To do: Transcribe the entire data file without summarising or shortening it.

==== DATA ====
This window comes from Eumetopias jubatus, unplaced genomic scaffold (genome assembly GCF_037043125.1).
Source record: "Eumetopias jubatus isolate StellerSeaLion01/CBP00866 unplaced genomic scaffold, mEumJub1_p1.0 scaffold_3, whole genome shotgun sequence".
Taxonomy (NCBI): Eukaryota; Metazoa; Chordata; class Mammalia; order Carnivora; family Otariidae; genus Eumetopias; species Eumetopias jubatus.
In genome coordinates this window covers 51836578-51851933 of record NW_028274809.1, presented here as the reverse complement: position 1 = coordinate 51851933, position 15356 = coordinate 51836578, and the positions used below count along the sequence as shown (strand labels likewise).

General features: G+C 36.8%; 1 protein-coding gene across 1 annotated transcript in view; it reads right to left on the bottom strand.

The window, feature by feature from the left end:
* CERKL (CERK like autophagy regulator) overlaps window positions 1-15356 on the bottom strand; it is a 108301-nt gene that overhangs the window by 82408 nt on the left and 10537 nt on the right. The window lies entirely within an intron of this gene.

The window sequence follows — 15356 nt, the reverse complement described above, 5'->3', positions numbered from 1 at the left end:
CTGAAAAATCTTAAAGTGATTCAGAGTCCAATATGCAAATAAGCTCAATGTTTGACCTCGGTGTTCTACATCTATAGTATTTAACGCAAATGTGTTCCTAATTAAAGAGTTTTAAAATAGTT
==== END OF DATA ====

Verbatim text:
This window comes from Eumetopias jubatus, unplaced genomic scaffold (genome assembly GCF_037043125.1).
Source record: "Eumetopias jubatus isolate StellerSeaLion01/CBP00866 unplaced genomic scaffold, mEumJub1_p1.0 scaffold_3, whole genome shotgun sequence".
Taxonomy (NCBI): Eukaryota; Metazoa; Chordata; class Mammalia; order Carnivora; family Otariidae; genus Eumetopias; species Eumetopias jubatus.
In genome coordinates this window covers 51836578-51851933 of record NW_028274809.1, presented here as the reverse complement: position 1 = coordinate 51851933, position 15356 = coordinate 51836578, and the positions used below count along the sequence as shown (strand labels likewise).

General features: G+C 36.8%; 1 protein-coding gene across 1 annotated transcript in view; it reads right to left on the bottom strand.

The window, feature by feature from the left end:
* CERKL (CERK like autophagy regulator) overlaps window positions 1-15356 on the bottom strand; it is a 108301-nt gene that overhangs the window by 82408 nt on the left and 10537 nt on the right. The window lies entirely within an intron of this gene.

The window sequence follows — 15356 nt, the reverse complement described above, 5'->3', positions numbered from 1 at the left end:
CTGAAAAATCTTAAAGTGATTCAGAGTCCAATATGCAAATAAGCTCAATGTTTGACCTCGGTGTTCTACATCTATAGTATTTAACGCAAATGTGTTCCTAATTAAAGAGTTTTAAAATAGTT